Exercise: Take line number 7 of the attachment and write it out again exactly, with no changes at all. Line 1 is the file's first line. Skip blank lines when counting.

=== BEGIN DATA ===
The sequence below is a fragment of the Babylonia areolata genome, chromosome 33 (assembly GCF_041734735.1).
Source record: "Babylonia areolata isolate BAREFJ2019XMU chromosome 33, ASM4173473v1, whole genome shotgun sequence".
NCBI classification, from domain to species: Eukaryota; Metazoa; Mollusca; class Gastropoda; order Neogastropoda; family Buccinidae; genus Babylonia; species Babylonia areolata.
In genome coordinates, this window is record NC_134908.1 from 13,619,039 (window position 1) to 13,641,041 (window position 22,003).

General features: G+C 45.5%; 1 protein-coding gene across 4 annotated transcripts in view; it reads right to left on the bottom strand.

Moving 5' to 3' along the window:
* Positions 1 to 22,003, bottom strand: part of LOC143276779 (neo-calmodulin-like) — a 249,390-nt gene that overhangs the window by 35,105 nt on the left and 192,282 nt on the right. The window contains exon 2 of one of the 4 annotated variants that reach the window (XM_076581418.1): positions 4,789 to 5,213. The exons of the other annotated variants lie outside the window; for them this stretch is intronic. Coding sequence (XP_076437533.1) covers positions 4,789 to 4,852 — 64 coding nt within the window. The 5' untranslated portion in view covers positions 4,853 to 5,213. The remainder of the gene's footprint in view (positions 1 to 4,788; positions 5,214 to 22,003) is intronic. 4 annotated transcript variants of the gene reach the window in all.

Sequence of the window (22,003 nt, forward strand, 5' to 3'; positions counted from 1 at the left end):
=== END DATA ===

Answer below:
* Positions 1 to 22,003, bottom strand: part of LOC143276779 (neo-calmodulin-like) — a 249,390-nt gene that overhangs the window by 35,105 nt on the left and 192,282 nt on the right. The window contains exon 2 of one of the 4 annotated variants that reach the window (XM_076581418.1): positions 4,789 to 5,213. The exons of the other annotated variants lie outside the window; for them this stretch is intronic. Coding sequence (XP_076437533.1) covers positions 4,789 to 4,852 — 64 coding nt within the window. The 5' untranslated portion in view covers positions 4,853 to 5,213. The remainder of the gene's footprint in view (positions 1 to 4,788; positions 5,214 to 22,003) is intronic. 4 annotated transcript variants of the gene reach the window in all.